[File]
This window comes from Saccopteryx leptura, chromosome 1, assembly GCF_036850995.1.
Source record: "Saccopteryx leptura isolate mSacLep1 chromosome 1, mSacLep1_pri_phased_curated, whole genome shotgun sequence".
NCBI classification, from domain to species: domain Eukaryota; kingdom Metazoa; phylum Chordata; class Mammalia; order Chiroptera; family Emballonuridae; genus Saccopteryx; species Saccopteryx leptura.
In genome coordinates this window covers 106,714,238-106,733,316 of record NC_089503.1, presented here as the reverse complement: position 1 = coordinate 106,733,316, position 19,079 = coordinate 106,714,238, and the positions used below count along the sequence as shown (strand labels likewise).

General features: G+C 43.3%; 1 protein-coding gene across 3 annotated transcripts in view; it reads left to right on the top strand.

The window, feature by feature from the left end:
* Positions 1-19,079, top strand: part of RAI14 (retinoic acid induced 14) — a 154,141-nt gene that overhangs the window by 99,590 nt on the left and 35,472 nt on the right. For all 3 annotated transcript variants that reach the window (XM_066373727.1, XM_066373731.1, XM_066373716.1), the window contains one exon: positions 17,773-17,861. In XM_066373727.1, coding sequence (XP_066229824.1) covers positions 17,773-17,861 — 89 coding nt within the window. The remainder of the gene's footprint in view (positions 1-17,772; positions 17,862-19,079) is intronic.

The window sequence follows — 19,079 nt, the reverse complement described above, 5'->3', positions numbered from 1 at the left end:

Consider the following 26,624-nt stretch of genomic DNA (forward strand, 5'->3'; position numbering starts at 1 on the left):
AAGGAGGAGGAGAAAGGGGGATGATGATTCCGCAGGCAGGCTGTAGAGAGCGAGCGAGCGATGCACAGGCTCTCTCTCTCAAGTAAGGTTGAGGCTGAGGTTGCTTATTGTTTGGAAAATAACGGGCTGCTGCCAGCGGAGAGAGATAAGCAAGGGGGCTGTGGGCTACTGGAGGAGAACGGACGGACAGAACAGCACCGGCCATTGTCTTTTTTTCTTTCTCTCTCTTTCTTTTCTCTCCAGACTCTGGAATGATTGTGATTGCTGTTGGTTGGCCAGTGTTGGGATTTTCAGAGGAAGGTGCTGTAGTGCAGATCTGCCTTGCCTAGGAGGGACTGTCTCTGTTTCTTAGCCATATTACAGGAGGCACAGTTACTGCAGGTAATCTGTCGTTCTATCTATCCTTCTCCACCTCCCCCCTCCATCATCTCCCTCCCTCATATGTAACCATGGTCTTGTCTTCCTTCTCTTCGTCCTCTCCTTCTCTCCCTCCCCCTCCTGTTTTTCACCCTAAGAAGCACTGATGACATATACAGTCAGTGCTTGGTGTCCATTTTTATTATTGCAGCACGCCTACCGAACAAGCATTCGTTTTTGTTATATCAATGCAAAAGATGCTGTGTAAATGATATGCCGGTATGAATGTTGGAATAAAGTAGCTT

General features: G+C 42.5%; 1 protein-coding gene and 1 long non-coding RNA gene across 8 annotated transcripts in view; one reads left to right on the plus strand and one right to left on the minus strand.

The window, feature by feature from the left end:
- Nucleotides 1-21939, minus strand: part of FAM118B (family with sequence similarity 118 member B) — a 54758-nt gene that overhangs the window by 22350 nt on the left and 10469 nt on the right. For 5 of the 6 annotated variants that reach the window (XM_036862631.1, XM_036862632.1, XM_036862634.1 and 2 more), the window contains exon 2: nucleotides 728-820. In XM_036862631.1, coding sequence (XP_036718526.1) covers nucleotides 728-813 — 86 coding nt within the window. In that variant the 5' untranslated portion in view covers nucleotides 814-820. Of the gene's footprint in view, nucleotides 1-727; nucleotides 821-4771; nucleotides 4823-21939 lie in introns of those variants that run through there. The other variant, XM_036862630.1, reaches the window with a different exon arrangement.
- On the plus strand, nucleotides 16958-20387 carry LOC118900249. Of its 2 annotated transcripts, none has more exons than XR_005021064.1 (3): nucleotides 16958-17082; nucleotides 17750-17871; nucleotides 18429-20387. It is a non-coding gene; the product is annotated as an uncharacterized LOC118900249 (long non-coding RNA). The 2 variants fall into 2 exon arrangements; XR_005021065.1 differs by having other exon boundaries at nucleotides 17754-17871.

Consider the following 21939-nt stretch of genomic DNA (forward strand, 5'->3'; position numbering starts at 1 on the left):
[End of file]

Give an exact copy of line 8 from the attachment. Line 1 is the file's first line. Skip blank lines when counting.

The window sequence follows — 19,079 nt, the reverse complement described above, 5'->3', positions numbered from 1 at the left end: